Berlin had not levelled a general ban on German contracts with Iran, but was urging firms to take all factors into account before deciding to work with the Islamic republic, deputy government spokesman Thomas Steg said.
“We warn companies of the extremely sensitive nature” of economic ties with Iran, he told a regular government news conference, adding that Berlin also expected firms to employ their “moral sense” if they invest there.
The Israeli government last week expressed concern over a €100-million ($155-million) deal between Germany’s Steiner group and Tehran to build three liquefied natural gas plants in Iran.
Steg said that because the deal did not violate international sanctions against Tehran over its nuclear programme or fall under German regulations requiring a government review, Berlin had not had to give its authorization. But he called on companies to display “sensitivity” in the contracts they pursued.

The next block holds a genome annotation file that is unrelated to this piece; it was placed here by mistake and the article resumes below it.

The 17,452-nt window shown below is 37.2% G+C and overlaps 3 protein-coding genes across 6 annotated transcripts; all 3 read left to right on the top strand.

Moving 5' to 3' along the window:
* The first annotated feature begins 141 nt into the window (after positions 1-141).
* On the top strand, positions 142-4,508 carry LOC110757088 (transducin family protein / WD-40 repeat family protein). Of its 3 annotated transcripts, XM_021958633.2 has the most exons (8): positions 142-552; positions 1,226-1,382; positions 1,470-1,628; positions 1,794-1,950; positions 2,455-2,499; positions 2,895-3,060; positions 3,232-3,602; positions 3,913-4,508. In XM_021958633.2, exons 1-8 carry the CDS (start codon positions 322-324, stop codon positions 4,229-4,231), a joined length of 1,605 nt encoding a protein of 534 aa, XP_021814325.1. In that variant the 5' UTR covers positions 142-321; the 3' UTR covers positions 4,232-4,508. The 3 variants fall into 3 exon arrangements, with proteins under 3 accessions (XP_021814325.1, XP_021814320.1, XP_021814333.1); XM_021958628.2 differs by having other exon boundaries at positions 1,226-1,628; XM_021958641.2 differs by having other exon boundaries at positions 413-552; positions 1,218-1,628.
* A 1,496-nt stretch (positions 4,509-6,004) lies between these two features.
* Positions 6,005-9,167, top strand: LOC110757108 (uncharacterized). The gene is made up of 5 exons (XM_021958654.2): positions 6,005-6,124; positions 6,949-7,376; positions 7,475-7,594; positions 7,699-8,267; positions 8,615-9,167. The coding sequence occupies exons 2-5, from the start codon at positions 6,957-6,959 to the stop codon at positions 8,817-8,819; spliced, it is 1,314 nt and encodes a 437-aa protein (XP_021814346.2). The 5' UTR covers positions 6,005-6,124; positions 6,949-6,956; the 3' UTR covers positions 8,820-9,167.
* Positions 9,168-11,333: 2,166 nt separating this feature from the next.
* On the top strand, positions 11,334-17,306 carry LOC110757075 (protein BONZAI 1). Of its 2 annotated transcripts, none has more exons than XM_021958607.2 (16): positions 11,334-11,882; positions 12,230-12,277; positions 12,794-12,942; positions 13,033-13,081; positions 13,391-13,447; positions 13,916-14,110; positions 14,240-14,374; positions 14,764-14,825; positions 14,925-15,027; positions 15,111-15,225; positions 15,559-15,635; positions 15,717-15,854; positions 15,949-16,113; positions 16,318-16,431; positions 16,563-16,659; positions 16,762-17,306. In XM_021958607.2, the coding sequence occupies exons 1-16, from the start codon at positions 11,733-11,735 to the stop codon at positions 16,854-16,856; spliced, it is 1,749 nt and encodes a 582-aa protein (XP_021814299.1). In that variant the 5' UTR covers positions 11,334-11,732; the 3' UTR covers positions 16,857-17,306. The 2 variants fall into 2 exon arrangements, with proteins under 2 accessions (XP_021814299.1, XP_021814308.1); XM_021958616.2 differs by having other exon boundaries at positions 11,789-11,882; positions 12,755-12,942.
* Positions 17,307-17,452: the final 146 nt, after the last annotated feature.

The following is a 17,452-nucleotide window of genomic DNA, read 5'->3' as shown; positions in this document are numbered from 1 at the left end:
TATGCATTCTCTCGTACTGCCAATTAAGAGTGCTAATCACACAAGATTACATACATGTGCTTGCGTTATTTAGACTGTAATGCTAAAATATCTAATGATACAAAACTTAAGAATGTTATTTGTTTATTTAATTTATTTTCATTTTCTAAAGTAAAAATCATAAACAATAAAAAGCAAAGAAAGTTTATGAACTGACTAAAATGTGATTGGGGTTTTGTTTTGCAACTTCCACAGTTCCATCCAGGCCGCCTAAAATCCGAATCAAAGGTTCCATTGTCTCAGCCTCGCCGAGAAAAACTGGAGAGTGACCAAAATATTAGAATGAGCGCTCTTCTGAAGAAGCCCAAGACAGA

Germany is one of Iran’s biggest trade partners. Its exports to Iran totalled €3.6 billion last year. But Berlin is working with Western powers to convince Tehran to abandon sensitive nuclear work. It has reduced export guarantees with Iran, and German banks have largely ceased doing business with the Islamic republic over its nuclear programme.
French energy giant Total had won a contract for work at Iran’s sprawling South Pars gas field including the construction of a gas liquefaction plant that Tehran intended to use for energy exports.
But last month, the group announced it would suspend investment in Iran because it was politically too risky. Israel, the region’s sole if undeclared nuclear armed power, considers Iran its greatest threat.